Matthew Anderson 1784-1867 was the father of the family of shepherds who moved with his offspring from Northumberland to Ireland. All these members of the family were mentioned in the English census records for 1841 and 1851. The family gradually scattered following the death of Matthew’s wife Jane and their 27 year old daughter Mary in early 1841 before re-uniting in Mayo. For the family’s history before their move to County Mayo see the page England and Matthew and its sub-pages.
Why did the family move to Ireland?
How did the brothers, who were born in a small building on marginal land in Northumberland hills come to be referred to as ‘gentlemen’ in County Mayo? After The Irish Famine Patrick Crean Lynch was one of the Irish landlords who deliberately cleared tenants from tracts of land to form large sheep grazing farms and looked for English and Scottish shepherds to manage their new concerns. At the same time in England Enclosure Acts were preventing small farmers from using areas of common grazing land, so adding to the difficulties for families like the Andersons to run viable farms. We do not know what finally triggered the brothers and their father Matthew move to Ireland, maybe just meeting a persuasive agent of Patrick Crean Lynch, but the main reason would have been to improve the quality of life for their families.
The family members who moved to Mayo:
Matthew’s sons and their spouses: John and Margaret, Ephraim and Mary Ann with five young children, George and Catherine with two young children and maybe Archibald and Jane.
Matthew’s daughters: Margaret who did not marry and Jane who married James Cowans
Parameters on the dates the family moved to Ireland:
Ephraim and Archibald: The English 1851 census, in which Ephraim and Archibald were recorded, was on taken 30/31 March and the first agreement between Patrick Crean and Ephraim and Archibald Anderson was dated 30 August 1851. [Carolyn expects to have permission to show transcripts and images of the agreement by August 2016]
The date of the above agreement is in line with a high school essay written c.1920 by one of John Anderson’s descendants giving 1852 as the year in which Matthew and his four sons moved to Mayo. Ephraim and Archibald may have been on a reconnoitre when they signed the lease.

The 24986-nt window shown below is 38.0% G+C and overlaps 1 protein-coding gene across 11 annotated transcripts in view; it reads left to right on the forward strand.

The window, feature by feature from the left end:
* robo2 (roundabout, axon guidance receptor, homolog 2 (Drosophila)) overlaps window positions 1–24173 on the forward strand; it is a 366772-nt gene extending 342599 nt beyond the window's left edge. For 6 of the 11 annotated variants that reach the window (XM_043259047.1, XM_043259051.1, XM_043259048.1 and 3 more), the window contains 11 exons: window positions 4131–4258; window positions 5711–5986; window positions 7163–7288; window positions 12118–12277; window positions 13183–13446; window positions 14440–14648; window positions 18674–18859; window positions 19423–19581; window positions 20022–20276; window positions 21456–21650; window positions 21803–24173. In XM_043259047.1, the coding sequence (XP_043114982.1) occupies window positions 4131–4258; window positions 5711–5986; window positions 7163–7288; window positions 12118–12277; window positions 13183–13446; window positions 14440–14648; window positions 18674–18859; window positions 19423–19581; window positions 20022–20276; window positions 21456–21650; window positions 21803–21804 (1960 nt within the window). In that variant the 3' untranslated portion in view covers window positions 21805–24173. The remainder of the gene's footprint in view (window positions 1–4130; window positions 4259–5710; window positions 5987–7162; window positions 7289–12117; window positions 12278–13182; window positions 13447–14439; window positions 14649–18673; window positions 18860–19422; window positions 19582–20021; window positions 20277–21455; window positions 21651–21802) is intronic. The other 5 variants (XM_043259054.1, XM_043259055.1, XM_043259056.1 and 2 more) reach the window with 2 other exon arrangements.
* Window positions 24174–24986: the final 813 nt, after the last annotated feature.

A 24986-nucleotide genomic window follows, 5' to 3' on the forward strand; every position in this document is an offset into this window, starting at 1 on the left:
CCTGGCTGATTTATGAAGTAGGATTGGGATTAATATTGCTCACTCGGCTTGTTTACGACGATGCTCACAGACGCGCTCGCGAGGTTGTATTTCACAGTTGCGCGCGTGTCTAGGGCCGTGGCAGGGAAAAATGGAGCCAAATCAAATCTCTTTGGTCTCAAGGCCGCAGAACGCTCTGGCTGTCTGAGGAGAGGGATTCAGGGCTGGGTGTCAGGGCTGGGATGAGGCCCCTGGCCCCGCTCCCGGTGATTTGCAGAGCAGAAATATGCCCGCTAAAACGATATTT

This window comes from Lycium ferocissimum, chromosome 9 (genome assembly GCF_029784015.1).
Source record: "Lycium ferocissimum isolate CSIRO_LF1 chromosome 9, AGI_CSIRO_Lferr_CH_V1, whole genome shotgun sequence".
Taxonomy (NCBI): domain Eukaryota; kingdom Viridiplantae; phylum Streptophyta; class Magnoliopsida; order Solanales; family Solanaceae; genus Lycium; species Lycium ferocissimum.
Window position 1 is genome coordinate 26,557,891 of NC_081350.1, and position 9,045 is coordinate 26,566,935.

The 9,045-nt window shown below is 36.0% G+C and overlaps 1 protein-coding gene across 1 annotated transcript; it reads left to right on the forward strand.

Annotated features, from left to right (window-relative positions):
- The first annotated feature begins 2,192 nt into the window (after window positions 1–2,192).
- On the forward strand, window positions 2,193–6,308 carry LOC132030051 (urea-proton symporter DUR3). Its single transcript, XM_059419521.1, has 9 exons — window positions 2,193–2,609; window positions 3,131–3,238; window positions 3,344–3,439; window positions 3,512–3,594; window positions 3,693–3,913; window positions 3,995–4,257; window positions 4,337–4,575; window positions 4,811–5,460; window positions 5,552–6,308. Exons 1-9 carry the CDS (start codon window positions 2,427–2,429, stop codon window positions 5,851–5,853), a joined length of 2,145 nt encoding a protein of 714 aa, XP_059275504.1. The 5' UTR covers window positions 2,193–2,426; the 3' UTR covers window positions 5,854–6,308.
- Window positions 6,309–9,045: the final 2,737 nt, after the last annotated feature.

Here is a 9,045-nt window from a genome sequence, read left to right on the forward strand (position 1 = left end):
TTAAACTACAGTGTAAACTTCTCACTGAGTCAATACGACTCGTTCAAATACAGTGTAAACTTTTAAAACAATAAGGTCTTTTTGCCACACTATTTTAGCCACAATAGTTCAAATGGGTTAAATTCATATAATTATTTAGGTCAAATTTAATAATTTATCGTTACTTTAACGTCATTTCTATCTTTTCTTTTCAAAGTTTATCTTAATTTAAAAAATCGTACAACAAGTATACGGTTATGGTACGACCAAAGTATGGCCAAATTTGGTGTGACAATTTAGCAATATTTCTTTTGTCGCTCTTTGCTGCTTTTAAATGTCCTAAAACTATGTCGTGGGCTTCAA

Holdings in Mayo in 1856, Griffith’s Valuation:
Ephraim and George held in 1856 432 acres in Boleybeg, 97 acres in Cloonkeen, 243 acres in Derryfadda Upper, 227 acres in Parknakillew. Landowner Patrick C Lynch.[Hollybrook House and various tracts of land]
The role of Ephraim Anderson:
By moving from Northumberland to Mayo Ephraim Anderson increased the acreage he was farming from 122 acres to about 1,000 acres. Ephraim lived and farmed at Holybrook for the rest of his life, being sole tenant after Archibald assigned his share of the lease to him in 1866 and George emigrated to the USA in 1874.
The role of Archibald Anderson:
Archibald Anderson had entries in the census returns for 1851, 1861 and 1871 as a ’cattle salesman’ living in Malboro Crescent, Westgate, Newcastle -upon-Tyne. This is the same address he gave in the tenant agreement with Patrick Crean of Hollybrook. Therefore Archibald did not permanently leave his home in Newcastle and it maybe that the family maximized their profits by Archibald acting as the dealer when the Mayo farm stock was sold in England. Later Archibald was declared a bankrupt.
The role of George Anderson:
George Anderson, who had farmed 380 acres in Northumberland was not a signature on the lease agreements for land in the Hollybrook area, though he is shown as a co-tenant with Ephraim in the Griffith’s Valuation of 1856. In 1874 George and most of his family emigrated to Wood, West Virginia in the USA.
Holdings in Mayo in 1856, Griffith’s Valuation:
John and Matthew held in 1856 284 acres in Barnagreggaun. Landowner (or immediate lessor) Geoffrey Martin. [Brize House]
The roles of Matthew and John Anderson:
The English 1851 census shows that Matthew Anderson and John Anderson were the two members of the family who were not independent. Matthew was living with members of the Bolam family, his in-laws. John was working on his Uncle Ephraim’s farm ‘Silloans’ which would later be run by a member of the Bolam family. Without knowing the date of the agreement between Geoffrey Martin and Matthew and John Anderson for the property at Barnagreggaun it is impossible to know if they visited Mayo with Ephraim and Archibald in 1851 or maybe they later decided to join the family’s move to Ireland.
John Anderson married Margaret Stokoe on 30 April 1853 in Northumberland. Their daughter Catherine Love Anderson was born 25 February 1854 and baptised 2 May 1854 in Mayo. Did John returned to Northumberland to marry Margaret Stokoe in 1853 when the witnesses did not include any Andersons or did John and Margaret move after their marriage? John and his descendants lived at Brize House and then Mayo Cottage. Later some of his daughters married and moved away while the rest of the family lived at Knockroe with James Cowan.
The role of Margaret Anderson:
Margaret Anderson moved to Ireland, either with her father and brothers or later. She probably lived at Brize with her father and died at Knockroe.
The role of the Jane Anderson and the Cowan family:
Jane Anderson married James Cowans, a shepherd who was living with the family at Carlecroft at the time of the 1851 census. The couple moved to Mayo with the Anderson family before returning to Northumberland by the 1871 census. Their eldest son James, born 1856 is not included in the 1871 census so he was probably living at Brize House where John Anderson had daughters but no sons. When James was 18 years old he probably took over John Anderson’s farm on John’s death in 1874, that by then was at or near Knockroe where James farmed until the 1930s. The son James used the surname Cowan and in later life married his cousin Mary Anderson.